The ocean in this region is warmed by the Gulf of Mexico’s warm stream, making it a perfect place for swimming in summer and early fall.

  1. Each spring, Horseshoe Crabs cover Delaware beaches
Horseshoe Crabs cover Delaware beaches

Horseshoe Crabs are an ancient species; their fossils date back 480 million years. However, these creatures are not crabs, but a lot closer to creatures like scorpions and spiders.

Thousands of these unique species crawl into the beaches of Delaware each spring to lay eggs. These eggs are very important for shorebirds and migrating waterfowl.

  1. Colonial Blue and Bluff: The state colors of Delaware

Another interesting fact about Delaware is how it got its official state colors. Buff is a golden Beige, while Colonial Blue is a rich, royal blue color.

This color combination was inspired by a uniform worn by General George Washington, and both of the colors featured on the license plates of Delaware.

  1. The highest elevation in Delaware

This state of the U.S., called Delaware, is a relatively flat state with no significant hills or even mountains. This state’s highest point is just 448 feet, found on Ebright Road, located near the border of Pennsylvania.

The only other state of the United States with a lower high point is Florida, as this has a height of only 345 feet.

  1. The state herb of Delaware
The state herb of Delaware

Sweet Goldenrod was recognized as the of official state herb Delaware in the year 1996. It is a fragrant and anise-scented plant common in the southern and eastern parts of the United States. This plant benefits native bee populations and can even be used to make tea.

  1. The state butterfly of Delaware

The Eastern Tiger Swallowtail has been Delaware’s official state butterfly since 1999. The male butterflies are yellow with black stripes, while the female ones have additional blue coloring under their wings.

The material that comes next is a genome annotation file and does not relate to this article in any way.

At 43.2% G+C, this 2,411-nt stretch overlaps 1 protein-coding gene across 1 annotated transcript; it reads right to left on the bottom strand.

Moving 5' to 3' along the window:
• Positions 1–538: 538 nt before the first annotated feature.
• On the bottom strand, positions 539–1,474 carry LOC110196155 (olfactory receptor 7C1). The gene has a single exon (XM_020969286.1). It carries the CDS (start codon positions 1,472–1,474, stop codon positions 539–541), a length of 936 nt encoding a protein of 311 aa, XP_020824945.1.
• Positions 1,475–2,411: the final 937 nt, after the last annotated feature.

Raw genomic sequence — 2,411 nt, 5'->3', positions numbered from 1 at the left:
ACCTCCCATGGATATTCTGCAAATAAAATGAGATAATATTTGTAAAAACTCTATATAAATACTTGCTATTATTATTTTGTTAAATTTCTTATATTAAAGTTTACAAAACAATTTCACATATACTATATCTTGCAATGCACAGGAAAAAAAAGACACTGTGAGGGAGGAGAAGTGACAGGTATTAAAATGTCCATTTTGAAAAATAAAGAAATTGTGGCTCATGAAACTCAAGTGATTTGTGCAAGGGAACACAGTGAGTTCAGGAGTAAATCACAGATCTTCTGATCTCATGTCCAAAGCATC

While living as small caterpillars, these creatures resemble bird droppings, which can camouflage them from predators. However, as they grow, they turn out green with eyespots resembling a snake’s.

  1. The peach blossom: Delaware’s state flower
Delaware’s state flower

This state, Delaware, used to be known as the Peach State because its orchards once accommodated almost a million peach trees. As a result, the state adopted the beautiful peach blossom as its official state flower in 1895. 

In 2009, it even went a step further to name peach pie as the official dessert of this state.

  1. Thomas Jefferson called it the Diamond State

Though Delaware is not a large state, it was still essential in the history of colonial and early U.S. Delaware was described by Thomas Jefferson as a jewel because of its vital resources and strategic location on the coast. From that time, it is gone by the unofficial name “The Diamond State.”

  1. The origin of the name Delaware

 Sir Thomas West, the 3rd Baron De La Warr, is actually the basis of this state, Delaware, the Delaware Bay, the Delaware River, and also the English name for the Delaware tribe of Indians.

Though the state, river, and bay are all named after Mr. West, he was still not the person who chose the name.

Famous explorer Samuel Argall surveyed the entire region and named its waterways after Thomas West, 3rd Baron De La Warr, the Governor of Virginia during that time.

  1. Delaware is well-known for its franchise tax and sales tax

Delaware is a great state for you to visit if you enjoy shopping. This state has no local or state sales tax on purchased items. Also, it is the place where almost 68% of Fortune 500 companies register their businesses.